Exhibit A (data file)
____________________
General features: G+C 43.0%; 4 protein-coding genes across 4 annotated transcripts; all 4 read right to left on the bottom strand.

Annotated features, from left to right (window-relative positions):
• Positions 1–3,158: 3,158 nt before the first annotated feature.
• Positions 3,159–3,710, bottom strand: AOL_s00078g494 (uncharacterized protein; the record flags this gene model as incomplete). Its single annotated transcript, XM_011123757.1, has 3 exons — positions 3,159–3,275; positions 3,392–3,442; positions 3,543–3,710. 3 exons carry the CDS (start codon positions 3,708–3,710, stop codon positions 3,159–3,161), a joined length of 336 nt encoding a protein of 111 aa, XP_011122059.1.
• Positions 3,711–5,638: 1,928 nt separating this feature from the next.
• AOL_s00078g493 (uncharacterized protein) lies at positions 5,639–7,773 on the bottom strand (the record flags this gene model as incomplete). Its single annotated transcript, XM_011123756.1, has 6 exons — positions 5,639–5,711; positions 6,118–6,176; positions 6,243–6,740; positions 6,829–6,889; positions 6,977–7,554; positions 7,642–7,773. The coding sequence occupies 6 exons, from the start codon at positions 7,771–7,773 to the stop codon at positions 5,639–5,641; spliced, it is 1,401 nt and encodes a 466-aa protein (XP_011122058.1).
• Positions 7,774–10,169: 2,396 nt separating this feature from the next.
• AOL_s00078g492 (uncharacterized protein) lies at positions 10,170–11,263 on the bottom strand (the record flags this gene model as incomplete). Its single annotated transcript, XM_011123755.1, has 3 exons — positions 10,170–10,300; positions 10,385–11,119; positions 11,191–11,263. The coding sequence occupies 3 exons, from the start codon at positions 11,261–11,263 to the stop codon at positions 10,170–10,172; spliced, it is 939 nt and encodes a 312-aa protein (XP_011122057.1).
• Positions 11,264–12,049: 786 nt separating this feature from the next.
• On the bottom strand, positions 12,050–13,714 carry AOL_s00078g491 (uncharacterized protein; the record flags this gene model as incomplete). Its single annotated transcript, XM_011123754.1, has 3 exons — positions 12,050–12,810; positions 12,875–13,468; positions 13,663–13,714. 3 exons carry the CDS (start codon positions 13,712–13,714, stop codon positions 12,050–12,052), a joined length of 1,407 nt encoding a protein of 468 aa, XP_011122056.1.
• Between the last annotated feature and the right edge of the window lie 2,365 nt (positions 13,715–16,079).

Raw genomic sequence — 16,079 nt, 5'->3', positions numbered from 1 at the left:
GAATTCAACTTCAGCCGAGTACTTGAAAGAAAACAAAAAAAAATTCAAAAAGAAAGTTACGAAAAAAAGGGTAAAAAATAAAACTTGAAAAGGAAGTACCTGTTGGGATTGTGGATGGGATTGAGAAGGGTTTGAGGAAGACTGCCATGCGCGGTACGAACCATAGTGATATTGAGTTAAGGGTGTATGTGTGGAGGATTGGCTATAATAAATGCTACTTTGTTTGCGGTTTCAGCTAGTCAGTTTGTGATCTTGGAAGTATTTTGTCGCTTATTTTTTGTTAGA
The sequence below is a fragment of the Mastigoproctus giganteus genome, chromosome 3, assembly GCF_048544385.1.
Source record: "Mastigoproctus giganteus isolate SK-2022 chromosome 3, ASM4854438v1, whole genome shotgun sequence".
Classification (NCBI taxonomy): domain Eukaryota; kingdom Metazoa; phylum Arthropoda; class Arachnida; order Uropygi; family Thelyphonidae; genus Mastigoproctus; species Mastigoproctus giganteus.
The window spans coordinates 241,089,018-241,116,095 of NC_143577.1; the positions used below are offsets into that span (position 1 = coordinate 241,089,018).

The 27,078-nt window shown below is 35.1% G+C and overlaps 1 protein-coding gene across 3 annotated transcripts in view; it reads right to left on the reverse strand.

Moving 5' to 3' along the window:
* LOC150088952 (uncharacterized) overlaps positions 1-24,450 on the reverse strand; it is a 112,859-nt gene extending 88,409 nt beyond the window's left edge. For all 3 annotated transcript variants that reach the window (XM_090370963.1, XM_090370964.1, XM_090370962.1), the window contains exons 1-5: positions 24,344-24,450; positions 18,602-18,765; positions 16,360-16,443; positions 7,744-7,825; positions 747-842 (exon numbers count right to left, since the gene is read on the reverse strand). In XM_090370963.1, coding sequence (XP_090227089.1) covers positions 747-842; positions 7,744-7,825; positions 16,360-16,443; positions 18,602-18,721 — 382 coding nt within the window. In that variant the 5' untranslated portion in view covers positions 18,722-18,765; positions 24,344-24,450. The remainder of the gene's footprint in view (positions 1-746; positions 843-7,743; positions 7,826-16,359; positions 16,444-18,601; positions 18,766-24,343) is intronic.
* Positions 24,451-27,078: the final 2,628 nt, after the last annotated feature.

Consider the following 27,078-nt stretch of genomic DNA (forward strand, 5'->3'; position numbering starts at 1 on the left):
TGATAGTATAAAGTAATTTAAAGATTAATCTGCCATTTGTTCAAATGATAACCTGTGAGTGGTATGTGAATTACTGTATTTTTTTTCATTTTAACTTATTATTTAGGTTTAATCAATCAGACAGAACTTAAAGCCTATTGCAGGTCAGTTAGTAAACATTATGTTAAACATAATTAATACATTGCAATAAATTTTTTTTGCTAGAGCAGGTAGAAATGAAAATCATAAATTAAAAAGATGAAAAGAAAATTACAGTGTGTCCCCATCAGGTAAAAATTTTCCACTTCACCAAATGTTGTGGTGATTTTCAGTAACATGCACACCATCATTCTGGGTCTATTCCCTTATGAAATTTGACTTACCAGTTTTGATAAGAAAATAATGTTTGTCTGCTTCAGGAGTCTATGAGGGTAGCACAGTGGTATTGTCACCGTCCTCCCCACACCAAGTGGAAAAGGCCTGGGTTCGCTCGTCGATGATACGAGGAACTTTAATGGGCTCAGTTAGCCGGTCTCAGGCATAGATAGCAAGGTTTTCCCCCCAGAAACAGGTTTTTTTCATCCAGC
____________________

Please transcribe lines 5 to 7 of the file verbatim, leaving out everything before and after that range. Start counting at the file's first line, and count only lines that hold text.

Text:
• Positions 3,711–5,638: 1,928 nt separating this feature from the next.
• AOL_s00078g493 (uncharacterized protein) lies at positions 5,639–7,773 on the bottom strand (the record flags this gene model as incomplete). Its single annotated transcript, XM_011123756.1, has 6 exons — positions 5,639–5,711; positions 6,118–6,176; positions 6,243–6,740; positions 6,829–6,889; positions 6,977–7,554; positions 7,642–7,773. The coding sequence occupies 6 exons, from the start codon at positions 7,771–7,773 to the stop codon at positions 5,639–5,641; spliced, it is 1,401 nt and encodes a 466-aa protein (XP_011122058.1).
• Positions 7,774–10,169: 2,396 nt separating this feature from the next.